An Iowa couple desperately waits for their adopted son

In Ames, Iowa, Megan Myers and her family have been waiting to bring home the 5-year-old son they adopted.

But he’s stuck in an orphanage in Port-au-Prince, surrounded by violence.

“There are a few different pockets of extreme violence right now and luckily his orphanage is not in one of those areas,” Myers told CNN. “But they still hear gunshots, have been on lockdown and have a lack of supplies.”

Myers is among a number of Americans working to evacuate their loved ones. On Tuesday, Missy and John Tennant told CNN they were waiting for the two teens they adopted to make it out of Haiti. They, too, were stuck in an orphanage and often hid under their beds at the sound of gunfire.

Despite the adoption already having been finalized, Myers’ son still needs certain travel documents to journey to the US. But Myers says she was told the office where those documents are processed was vandalized earlier this month – leaving her young son stranded.

So the Myers still wait – hoping their son will soon be home.

Nonprofit is also conducting rescues out of Haiti

Hundreds more US citizens remain in the Haiti and nearly 1,000 had filled out crisis intake forms as of Tuesday morning, Patel previously told CNN. That number includes people who either want to leave or want to receive more information from US officials.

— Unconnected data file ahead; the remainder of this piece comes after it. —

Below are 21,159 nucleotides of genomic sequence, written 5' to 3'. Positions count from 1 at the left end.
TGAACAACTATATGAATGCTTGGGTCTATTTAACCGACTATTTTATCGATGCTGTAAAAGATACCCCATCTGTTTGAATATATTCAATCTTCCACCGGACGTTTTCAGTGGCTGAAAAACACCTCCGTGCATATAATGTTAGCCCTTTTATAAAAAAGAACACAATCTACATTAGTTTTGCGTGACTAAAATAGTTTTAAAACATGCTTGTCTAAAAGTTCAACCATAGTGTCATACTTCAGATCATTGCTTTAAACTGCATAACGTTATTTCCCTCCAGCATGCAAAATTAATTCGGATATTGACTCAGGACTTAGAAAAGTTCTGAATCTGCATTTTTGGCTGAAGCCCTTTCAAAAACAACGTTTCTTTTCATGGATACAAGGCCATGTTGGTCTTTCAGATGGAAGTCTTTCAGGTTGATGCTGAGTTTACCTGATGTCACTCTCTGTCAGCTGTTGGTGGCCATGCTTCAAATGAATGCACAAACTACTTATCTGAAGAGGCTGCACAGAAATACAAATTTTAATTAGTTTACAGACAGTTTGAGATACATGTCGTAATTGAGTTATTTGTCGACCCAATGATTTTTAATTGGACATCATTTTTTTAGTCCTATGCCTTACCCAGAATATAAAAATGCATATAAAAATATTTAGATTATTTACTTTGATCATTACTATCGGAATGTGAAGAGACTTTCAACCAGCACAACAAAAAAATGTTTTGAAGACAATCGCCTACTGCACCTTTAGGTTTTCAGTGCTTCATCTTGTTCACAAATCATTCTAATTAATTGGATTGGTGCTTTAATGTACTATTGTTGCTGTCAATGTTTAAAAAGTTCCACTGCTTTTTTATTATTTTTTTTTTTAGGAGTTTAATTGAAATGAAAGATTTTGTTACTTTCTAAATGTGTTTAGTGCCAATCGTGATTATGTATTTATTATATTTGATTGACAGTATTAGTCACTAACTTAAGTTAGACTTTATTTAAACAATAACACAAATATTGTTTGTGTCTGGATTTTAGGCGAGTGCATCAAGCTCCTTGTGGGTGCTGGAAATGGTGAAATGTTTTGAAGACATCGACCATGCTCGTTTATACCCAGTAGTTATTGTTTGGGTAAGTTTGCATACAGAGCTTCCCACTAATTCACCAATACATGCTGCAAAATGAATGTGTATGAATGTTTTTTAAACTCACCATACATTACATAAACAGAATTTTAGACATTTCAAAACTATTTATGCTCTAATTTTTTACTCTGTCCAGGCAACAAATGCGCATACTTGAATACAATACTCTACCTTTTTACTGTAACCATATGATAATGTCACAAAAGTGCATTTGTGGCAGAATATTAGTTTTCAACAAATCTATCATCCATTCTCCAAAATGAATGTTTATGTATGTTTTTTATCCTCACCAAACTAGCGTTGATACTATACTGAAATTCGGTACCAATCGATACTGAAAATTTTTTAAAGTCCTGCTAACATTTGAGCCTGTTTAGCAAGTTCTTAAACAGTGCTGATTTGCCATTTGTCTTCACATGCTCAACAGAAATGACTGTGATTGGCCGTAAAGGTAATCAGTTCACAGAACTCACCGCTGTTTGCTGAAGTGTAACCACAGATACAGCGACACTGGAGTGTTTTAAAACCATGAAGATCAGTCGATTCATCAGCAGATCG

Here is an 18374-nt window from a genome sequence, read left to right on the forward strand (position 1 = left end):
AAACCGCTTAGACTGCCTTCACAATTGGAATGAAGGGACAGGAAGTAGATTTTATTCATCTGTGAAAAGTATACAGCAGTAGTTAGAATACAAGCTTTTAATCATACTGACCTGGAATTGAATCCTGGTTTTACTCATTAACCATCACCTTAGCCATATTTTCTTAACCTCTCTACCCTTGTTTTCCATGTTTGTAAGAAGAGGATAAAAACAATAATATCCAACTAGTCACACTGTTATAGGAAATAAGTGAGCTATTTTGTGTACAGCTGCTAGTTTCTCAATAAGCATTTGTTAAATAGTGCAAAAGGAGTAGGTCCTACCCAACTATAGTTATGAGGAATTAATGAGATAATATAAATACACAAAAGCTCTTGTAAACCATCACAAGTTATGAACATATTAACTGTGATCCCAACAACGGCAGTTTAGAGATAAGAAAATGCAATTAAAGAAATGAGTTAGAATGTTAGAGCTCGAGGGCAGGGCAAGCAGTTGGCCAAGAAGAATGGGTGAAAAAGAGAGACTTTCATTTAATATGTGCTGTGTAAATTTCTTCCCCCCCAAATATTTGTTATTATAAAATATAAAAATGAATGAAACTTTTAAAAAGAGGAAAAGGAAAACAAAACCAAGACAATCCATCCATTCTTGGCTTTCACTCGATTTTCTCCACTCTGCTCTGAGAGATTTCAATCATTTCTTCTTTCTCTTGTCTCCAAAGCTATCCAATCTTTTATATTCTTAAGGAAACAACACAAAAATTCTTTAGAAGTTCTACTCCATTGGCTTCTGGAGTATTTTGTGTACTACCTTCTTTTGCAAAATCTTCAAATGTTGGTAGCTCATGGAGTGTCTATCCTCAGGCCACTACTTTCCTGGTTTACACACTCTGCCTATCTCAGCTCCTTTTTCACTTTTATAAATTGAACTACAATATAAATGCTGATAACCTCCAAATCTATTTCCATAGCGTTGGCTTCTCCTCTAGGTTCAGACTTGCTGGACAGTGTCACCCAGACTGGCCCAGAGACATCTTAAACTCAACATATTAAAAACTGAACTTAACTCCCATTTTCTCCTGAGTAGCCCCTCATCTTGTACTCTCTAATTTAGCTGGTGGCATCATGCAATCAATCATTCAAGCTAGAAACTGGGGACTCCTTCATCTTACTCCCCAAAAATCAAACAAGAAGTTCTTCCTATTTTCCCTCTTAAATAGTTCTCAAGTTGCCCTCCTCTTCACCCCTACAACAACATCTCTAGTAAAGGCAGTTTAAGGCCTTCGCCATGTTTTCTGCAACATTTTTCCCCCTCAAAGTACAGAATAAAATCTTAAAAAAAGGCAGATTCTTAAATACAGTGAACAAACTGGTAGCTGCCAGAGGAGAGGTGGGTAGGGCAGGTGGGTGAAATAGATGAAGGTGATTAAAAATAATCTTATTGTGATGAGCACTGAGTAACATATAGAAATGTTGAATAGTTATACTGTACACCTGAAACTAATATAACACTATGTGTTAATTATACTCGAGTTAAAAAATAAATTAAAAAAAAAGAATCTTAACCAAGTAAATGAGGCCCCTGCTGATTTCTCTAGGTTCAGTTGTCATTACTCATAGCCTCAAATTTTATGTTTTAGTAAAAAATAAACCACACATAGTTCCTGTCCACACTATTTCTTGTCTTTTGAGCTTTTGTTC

Conditions in Haiti’s capital have grossly deteriorated amid the unprecedented assault, which pushed Prime Minister Ariel Henry to announce his resignation last week. Criminal groups have choked off the city’s supply of food, fuel and water, and blocked access to the port and roads leading out of the city, leaving residents to shelter in their homes as the streets become grounds for urban warfare between the gangs and Haiti’s National Police.

Meanwhile other groups are also attempting to coordinate rescues, including veteran-run nonprofit Project DYNAMO. The Tampa, Florida-based group said Monday it had received more than 100 rescue requests from Americans, and that list was growing.

“It is very hard,” cofounder and CEO Bryan Stern told CNN on Monday. The group has been focused on Americans stranded in remote areas where no other rescue resources exist. That has often meant several modes of transportation are required to complete an evacuation. “We’ve been working day and night,” Stern said.

Most Haitians, however, don’t have the option to leave.

A small class of wealthy foreigners and diplomats are among the few able to charter private evacuation helicopters out of the city. Hundreds of people have put their names on lists to flee Port-au-Prince by air, several pilots told CNN last week, when seats on private flights had price tags as high as $10,000.

Typically packed streets of the capital have become ghostlands as residents rarely leave their homes under the threat of violence, CNN crews have reported. Attacks and arson have also displaced thousands of people who have massed into dozens of displacement camps across the city.

As vital food and water supplies dwindle, the United Nations said it was working to set up an air bridge between Port-au-Prince and Santo Domingo to bring necessities to the city.

CNN’s Jillian Sykes, Denise Royal, Carlos Suarez, Caitlin Hu, David Culver, Evelio Contreras, Michael Conte and Kylie Atwood contributed to this report.